I've been a pretty cantankerous RPG grump lately, so let's mix it up with another positive rant. And of course, as always, spoilers abound. I mean, I don't usually even bother putting that up these days, but sometimes I spoil so much of a game that I feel that I really HAVE to.
I don't expect too many of you are familiar with one of Square's more obscure old RPGs, Bahamut Lagoon, so here's a sum-up: A Silent Protagonist (God how I hate them) leads a small army of warriors, including Metallite, the original Adelbert Steiner, to save his world against the plots of an evil emperor and the encroachment of an usurper dragon god. Said world in need of protection is made up of large masses of land that float high, high in the sky, forming a world of aerial islands (and you thought Skies of Arcadia had that idea first).
So, yeah, history lesson done with. The game's definitely interesting and fun in its own right, with many deep, dynamic characters, an engaging and interesting plot, and a good share of goofy fun (Donfan is the most awesome RPG smoove operator lady-chaser EVER). But probably the most interesting and original aspect of it, to me, is its romantic subplot.
Now, before I begin, lemme just make a disclaimer here. A lot of this is gonna be based on my personal interpretation of the main character, Byuu, because, being the ever-irritating Silent Protagonist that he is, one has to piece his personality together out of actions, yes/no questions, and general demeanor rather than actual dialogue and monologue, meaning there's plenty of room for interpretation. But as we all know, my interpretation is always right anyways, so let's begin.
Now, at first, the love triangle of this game seems familiar to the point of stupid cliche--protagonist (Byuu) loves girl, antagonist (Palpaleos) loves girl, and girl (Yoyo--no, seriously, that really is her name) is caught in the middle of them. Antagonist turns out to be not that bad a guy after a little while, just to be on the wrong side. Byuu spent his childhood with Yoyo, and in their childish innocence, they went through a little ceremony promising to always be together (on this note, SquareEnix would later plagiarize itself in Kingdom Hearts 1). Palpaleos spent a few years later on getting to know and love Yoyo as she was a well-treated prisoner of his emperor's.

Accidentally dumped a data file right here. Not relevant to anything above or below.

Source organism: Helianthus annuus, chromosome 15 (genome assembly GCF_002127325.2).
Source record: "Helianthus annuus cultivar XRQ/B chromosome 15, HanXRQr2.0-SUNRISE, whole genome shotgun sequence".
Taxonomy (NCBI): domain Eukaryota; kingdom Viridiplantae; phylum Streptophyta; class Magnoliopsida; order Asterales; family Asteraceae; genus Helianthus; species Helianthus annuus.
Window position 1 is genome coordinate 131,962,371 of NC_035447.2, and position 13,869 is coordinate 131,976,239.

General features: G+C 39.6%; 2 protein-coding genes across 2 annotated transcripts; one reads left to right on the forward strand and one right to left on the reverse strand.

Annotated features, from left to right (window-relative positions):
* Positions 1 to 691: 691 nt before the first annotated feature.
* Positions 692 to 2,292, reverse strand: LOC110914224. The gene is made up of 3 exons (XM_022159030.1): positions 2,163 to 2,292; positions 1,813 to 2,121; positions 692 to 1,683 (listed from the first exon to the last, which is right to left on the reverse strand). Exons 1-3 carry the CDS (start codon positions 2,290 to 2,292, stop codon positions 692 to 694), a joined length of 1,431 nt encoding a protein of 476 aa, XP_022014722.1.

Now, here's where Bahamut Lagoon suddenly turns around and throws you for a loop: Byuu, the hero, loses. The hero of the game does NOT get the girl he loves. During her forced stay under the care of Palpaleos and his country, Yoyo falls in love with him (one can most likely attribute this largely to Stockholm Syndrome, which adds another very unique and intriguing dimension to the romantic story), and stays in love with him throughout the game. Byuu, however, still loves her as well, and his childhood memories with her hang heavily in his mind.
This whole triangle is carried out VERY well overall--it's not some stupid soap opera with feuds and jealousy, but rather a simple bittersweet affair. Byuu holds no grudges, and neither he nor Palpaleos battle one another out of jealousy or try to aggressively win/keep Yoyo's heart.
It's a story of having regrets that the world changed them as people, and that they had to move on from who they were to who they had become. Very poignant, and considering how easy it would have been to make it some violent, shallow affair that you could see on ABC during the daytime, I can really appreciate it. The closest I can think of to ever having seen a relationship ending up like this would be Final Fantasy 6's Terra's brief interest in Locke, but even she admits later that it wasn't substantial. I really enjoy and appreciate this game for taking a real stab at a new and intriguing angle to the tired love triangle.